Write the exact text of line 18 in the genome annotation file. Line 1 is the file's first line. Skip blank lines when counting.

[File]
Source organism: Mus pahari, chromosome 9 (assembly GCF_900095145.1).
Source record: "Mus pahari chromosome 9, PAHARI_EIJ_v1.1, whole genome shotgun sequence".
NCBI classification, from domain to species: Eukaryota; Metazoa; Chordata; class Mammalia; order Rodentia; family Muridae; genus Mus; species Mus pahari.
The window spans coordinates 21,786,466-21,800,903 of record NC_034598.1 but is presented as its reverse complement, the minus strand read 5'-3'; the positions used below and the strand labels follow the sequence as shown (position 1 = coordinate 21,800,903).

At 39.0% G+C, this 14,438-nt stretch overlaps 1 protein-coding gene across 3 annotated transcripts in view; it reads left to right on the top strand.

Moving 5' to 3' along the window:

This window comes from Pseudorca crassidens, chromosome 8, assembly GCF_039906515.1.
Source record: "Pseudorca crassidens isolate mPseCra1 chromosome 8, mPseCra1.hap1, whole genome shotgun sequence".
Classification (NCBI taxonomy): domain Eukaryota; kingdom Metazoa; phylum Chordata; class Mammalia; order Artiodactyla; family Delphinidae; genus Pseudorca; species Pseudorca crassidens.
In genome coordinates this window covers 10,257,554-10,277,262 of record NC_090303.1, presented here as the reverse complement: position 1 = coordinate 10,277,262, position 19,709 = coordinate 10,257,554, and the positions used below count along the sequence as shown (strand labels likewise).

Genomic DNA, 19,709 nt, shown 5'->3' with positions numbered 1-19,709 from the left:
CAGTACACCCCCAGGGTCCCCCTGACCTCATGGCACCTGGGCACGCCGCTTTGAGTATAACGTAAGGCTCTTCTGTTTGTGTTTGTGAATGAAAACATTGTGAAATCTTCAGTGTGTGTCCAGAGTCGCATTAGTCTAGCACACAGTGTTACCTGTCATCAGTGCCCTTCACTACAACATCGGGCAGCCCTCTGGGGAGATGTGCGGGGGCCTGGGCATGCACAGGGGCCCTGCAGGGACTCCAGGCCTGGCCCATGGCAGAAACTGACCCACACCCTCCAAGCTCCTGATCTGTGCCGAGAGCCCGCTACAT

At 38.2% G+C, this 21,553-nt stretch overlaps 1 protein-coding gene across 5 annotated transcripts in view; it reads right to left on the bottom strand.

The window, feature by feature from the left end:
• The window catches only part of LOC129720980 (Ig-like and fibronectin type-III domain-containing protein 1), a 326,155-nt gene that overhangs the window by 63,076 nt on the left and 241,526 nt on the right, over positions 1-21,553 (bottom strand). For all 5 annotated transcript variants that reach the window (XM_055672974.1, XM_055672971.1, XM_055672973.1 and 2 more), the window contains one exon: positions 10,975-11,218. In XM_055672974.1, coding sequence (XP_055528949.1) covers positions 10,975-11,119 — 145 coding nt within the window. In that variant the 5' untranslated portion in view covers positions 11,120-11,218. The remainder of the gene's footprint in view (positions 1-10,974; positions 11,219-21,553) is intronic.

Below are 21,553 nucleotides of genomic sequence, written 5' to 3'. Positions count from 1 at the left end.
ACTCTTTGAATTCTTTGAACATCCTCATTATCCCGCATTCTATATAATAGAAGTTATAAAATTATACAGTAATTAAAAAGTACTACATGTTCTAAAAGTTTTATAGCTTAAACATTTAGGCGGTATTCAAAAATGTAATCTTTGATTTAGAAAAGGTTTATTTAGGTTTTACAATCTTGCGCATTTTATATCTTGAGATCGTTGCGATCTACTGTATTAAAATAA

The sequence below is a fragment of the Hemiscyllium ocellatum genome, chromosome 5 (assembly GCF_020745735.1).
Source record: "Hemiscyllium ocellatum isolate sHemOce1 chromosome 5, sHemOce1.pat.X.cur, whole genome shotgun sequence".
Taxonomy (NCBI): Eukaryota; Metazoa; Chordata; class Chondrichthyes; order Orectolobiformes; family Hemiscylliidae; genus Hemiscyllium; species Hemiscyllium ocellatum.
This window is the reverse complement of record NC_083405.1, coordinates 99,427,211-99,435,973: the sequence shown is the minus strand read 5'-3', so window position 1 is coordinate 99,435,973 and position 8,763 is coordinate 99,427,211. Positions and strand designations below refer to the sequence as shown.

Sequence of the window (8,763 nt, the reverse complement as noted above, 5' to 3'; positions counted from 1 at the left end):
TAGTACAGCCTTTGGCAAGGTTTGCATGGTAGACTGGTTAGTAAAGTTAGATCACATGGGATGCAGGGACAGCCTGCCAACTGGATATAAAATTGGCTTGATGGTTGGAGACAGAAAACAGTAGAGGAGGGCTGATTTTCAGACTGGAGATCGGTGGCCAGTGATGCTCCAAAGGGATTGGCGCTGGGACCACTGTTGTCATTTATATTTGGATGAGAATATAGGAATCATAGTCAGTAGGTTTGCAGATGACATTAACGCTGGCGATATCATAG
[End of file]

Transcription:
The sequence below is a fragment of the Hemiscyllium ocellatum genome, chromosome 5 (assembly GCF_020745735.1).